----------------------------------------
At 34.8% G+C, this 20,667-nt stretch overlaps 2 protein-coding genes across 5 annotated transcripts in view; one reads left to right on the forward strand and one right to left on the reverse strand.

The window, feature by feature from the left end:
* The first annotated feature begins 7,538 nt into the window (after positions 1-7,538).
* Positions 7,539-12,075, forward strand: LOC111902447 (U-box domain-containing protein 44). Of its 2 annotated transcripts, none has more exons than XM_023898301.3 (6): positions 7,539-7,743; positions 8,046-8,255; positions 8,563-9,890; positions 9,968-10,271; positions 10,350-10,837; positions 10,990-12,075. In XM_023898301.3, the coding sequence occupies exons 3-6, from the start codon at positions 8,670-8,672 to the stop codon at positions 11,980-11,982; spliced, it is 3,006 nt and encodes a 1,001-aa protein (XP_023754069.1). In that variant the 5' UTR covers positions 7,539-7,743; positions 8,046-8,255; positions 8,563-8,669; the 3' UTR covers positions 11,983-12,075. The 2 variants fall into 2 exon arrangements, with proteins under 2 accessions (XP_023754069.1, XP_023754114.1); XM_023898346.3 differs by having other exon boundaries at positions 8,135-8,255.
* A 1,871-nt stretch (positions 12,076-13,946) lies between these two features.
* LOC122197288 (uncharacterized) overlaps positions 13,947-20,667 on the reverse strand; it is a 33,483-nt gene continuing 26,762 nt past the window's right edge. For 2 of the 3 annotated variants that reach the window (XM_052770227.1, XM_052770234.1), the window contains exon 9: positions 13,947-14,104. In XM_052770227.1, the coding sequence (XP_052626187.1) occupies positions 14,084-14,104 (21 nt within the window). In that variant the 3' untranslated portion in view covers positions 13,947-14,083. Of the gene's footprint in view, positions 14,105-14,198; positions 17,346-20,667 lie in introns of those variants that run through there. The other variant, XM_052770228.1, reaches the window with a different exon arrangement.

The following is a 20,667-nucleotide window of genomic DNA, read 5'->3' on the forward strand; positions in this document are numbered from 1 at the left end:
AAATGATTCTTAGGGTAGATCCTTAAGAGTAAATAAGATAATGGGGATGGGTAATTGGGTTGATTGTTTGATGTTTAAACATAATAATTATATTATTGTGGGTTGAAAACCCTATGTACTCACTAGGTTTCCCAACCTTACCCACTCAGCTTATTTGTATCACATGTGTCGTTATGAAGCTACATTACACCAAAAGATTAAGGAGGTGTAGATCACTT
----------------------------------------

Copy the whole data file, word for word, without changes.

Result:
At 34.8% G+C, this 20,667-nt stretch overlaps 2 protein-coding genes across 5 annotated transcripts in view; one reads left to right on the forward strand and one right to left on the reverse strand.

The window, feature by feature from the left end:
* The first annotated feature begins 7,538 nt into the window (after positions 1-7,538).
* Positions 7,539-12,075, forward strand: LOC111902447 (U-box domain-containing protein 44). Of its 2 annotated transcripts, none has more exons than XM_023898301.3 (6): positions 7,539-7,743; positions 8,046-8,255; positions 8,563-9,890; positions 9,968-10,271; positions 10,350-10,837; positions 10,990-12,075. In XM_023898301.3, the coding sequence occupies exons 3-6, from the start codon at positions 8,670-8,672 to the stop codon at positions 11,980-11,982; spliced, it is 3,006 nt and encodes a 1,001-aa protein (XP_023754069.1). In that variant the 5' UTR covers positions 7,539-7,743; positions 8,046-8,255; positions 8,563-8,669; the 3' UTR covers positions 11,983-12,075. The 2 variants fall into 2 exon arrangements, with proteins under 2 accessions (XP_023754069.1, XP_023754114.1); XM_023898346.3 differs by having other exon boundaries at positions 8,135-8,255.
* A 1,871-nt stretch (positions 12,076-13,946) lies between these two features.
* LOC122197288 (uncharacterized) overlaps positions 13,947-20,667 on the reverse strand; it is a 33,483-nt gene continuing 26,762 nt past the window's right edge. For 2 of the 3 annotated variants that reach the window (XM_052770227.1, XM_052770234.1), the window contains exon 9: positions 13,947-14,104. In XM_052770227.1, the coding sequence (XP_052626187.1) occupies positions 14,084-14,104 (21 nt within the window). In that variant the 3' untranslated portion in view covers positions 13,947-14,083. Of the gene's footprint in view, positions 14,105-14,198; positions 17,346-20,667 lie in introns of those variants that run through there. The other variant, XM_052770228.1, reaches the window with a different exon arrangement.

The following is a 20,667-nucleotide window of genomic DNA, read 5'->3' on the forward strand; positions in this document are numbered from 1 at the left end:
AAATGATTCTTAGGGTAGATCCTTAAGAGTAAATAAGATAATGGGGATGGGTAATTGGGTTGATTGTTTGATGTTTAAACATAATAATTATATTATTGTGGGTTGAAAACCCTATGTACTCACTAGGTTTCCCAACCTTACCCACTCAGCTTATTTGTATCACATGTGTCGTTATGAAGCTACATTACACCAAAAGATTAAGGAGGTGTAGATCACTT